BMW 530e vs Mercedes E 300 e: performance and handling
Both of these cars make exceptional long-distance cruisers and also deliver a cohesive, satisfying drive on a good road, but the BMW is better to drive overall. It’s some 150kg lighter than the Mercedes; you can feel that in its more energetic turn-in and the way it hides its substantial mass better.
It has a bit more body float over fast undulations, but is otherwise neatly tied down in corners and generally feels more encouraging on the right road. The Mercedes has lovely, slick steering progression and is really pleasing to drive smoothly and quickly, but it never delivers the communication and driver involvement that the BMW does.
The BMW is also the more comfortable of the two. Our Mercedes test car came on 19-inch alloy wheels and run-flat tyres, which did it no favours at all, giving a rather brittle edge to the ride quality, which we know from our experience of living with an E 300 de diesel on 18-inch wheels and standard tyres can be usefully more cushy and relaxing.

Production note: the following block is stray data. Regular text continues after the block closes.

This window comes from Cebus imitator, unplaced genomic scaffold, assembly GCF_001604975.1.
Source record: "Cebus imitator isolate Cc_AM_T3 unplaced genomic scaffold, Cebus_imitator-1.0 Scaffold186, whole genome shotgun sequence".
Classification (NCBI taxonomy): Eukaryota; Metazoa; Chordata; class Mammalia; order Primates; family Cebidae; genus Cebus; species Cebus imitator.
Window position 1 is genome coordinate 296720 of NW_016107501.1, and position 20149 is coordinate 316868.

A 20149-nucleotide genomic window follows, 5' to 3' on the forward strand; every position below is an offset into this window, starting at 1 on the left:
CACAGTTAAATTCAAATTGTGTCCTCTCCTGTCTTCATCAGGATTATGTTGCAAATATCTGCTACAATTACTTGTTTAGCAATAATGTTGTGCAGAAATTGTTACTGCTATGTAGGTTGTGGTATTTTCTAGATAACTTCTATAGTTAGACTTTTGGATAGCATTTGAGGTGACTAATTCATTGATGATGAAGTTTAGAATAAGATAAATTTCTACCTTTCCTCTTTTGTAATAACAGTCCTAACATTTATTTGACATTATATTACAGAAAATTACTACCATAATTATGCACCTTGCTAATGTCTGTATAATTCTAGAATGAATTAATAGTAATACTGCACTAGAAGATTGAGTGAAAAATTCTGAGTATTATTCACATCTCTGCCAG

In comparison, the BMW is less sensitive to wheel size, so even our M Sport test car on 19-inch wheels rode with supple pliancy. There’s not much in it for refinement; both cars are exceptionally soothing commuters on the motorway or in town. There’s very little vibration or harshness from the 2.0-litre turbocharged petrol engines, and the smooth shifts from the nine-speed (Mercedes) and eight-speed (BMW) automatic gearboxes are barely perceptible.
Where the Mercedes does beat the BMW is in straight-line performance. We managed 0-60mph in just 5.3 seconds from the E 300 e, which is quite remarkable for a two-tonne executive car that emits under 50g/km of CO2. You can thank the 700Nm of torque on offer for that.
The BMW lagged behind at 6.4 seconds for the same sprint, but it still feels seriously punchy, and the fact that it’s offered with four-wheel drive will be of more appeal to most than the Mercedes’ quietly rapid acceleration.